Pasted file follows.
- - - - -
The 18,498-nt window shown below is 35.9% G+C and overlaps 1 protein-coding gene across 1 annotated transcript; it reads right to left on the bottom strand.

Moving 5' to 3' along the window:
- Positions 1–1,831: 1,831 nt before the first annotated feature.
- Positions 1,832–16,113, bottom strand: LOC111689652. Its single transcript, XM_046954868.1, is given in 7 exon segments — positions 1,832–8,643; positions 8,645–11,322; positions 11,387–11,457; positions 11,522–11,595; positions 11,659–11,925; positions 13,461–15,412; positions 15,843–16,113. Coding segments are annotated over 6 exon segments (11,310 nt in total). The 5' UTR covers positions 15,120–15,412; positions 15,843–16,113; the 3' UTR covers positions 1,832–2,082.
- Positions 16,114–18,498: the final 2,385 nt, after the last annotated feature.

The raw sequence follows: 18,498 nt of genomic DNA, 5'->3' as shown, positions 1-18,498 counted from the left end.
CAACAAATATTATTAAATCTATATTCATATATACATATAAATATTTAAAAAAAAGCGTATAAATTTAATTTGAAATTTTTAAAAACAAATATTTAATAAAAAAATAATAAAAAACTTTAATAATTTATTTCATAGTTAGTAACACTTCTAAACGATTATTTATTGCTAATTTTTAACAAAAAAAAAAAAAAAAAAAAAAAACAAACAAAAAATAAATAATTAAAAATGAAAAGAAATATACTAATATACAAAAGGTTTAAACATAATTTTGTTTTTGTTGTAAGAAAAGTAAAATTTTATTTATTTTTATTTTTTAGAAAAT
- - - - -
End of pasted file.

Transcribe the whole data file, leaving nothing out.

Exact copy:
The 18,498-nt window shown below is 35.9% G+C and overlaps 1 protein-coding gene across 1 annotated transcript; it reads right to left on the bottom strand.

Moving 5' to 3' along the window:
- Positions 1–1,831: 1,831 nt before the first annotated feature.
- Positions 1,832–16,113, bottom strand: LOC111689652. Its single transcript, XM_046954868.1, is given in 7 exon segments — positions 1,832–8,643; positions 8,645–11,322; positions 11,387–11,457; positions 11,522–11,595; positions 11,659–11,925; positions 13,461–15,412; positions 15,843–16,113. Coding segments are annotated over 6 exon segments (11,310 nt in total). The 5' UTR covers positions 15,120–15,412; positions 15,843–16,113; the 3' UTR covers positions 1,832–2,082.
- Positions 16,114–18,498: the final 2,385 nt, after the last annotated feature.

The raw sequence follows: 18,498 nt of genomic DNA, 5'->3' as shown, positions 1-18,498 counted from the left end.
CAACAAATATTATTAAATCTATATTCATATATACATATAAATATTTAAAAAAAAGCGTATAAATTTAATTTGAAATTTTTAAAAACAAATATTTAATAAAAAAATAATAAAAAACTTTAATAATTTATTTCATAGTTAGTAACACTTCTAAACGATTATTTATTGCTAATTTTTAACAAAAAAAAAAAAAAAAAAAAAAAACAAACAAAAAATAAATAATTAAAAATGAAAAGAAATATACTAATATACAAAAGGTTTAAACATAATTTTGTTTTTGTTGTAAGAAAAGTAAAATTTTATTTATTTTTATTTTTTAGAAAAT